Simmons wrote a novel in which a sprawling city and a fearful deity are characters, but the monsters are human. Where I anticipated a more heightened reality, the story remains grounded in every dirty minute. The actions Luczak takes to achieve his purpose dig him deeper and deeper. Normally, I want more awareness from a smart protagonist, but Simmons cleverly immerses him in the haze of being in a foreign land. There’s not a full moment of lucid orientation until suddenly there is and then you don’t want it but it hammers you anyway.

I’m glad I didn’t put this book down, but it is not a good time. It’s nothing like Stephen King or even the other Dan Simmons books I’ve read. One of the reasons I love horror is for it the breadth of its scope. This one goes to the dark corners and pulls out the things that scare us so much we don’t want to think about them let alone spend hours holding them close to our faces, reading every detail in teeny tiny text – my copy is old.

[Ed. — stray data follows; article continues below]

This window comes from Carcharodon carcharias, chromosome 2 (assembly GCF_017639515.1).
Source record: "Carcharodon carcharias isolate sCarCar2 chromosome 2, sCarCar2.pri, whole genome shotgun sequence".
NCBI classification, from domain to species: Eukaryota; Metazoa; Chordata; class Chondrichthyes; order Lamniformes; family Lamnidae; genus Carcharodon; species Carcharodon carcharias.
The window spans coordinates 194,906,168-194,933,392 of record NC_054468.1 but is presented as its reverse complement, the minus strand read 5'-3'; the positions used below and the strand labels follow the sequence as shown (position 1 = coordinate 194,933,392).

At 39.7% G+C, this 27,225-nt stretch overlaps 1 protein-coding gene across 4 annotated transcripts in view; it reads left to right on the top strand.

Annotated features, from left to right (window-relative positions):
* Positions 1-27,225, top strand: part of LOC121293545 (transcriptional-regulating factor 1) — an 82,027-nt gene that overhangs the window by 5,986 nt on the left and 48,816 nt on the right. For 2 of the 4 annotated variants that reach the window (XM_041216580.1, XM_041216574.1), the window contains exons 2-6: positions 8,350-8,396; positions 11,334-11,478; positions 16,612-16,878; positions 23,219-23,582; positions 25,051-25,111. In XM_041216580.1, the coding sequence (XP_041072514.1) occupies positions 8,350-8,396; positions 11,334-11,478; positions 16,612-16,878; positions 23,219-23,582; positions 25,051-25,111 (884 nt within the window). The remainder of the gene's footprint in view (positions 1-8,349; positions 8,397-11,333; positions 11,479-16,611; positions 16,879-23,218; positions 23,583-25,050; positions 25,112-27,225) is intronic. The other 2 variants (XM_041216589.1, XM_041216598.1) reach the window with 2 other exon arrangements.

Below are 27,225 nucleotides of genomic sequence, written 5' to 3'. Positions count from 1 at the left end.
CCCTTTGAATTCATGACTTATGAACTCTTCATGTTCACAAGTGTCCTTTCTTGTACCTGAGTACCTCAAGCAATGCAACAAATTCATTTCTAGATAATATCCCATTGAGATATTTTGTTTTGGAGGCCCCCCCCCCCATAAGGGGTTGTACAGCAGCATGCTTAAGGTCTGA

Unfortunately, Simmons disregards the nuances of Kali’s dual nature – death and rebirth, fierceness and compassion. Things we naturally think about this time of year as the trees fade so beautifully around us and lifelong traditions feed the urge to do something new.

I meant to write about this book sooner, but we were busy last week making food and having people over to celebrate Kali Puja and Diwali along with millions or others around the world. Pray, eat, party.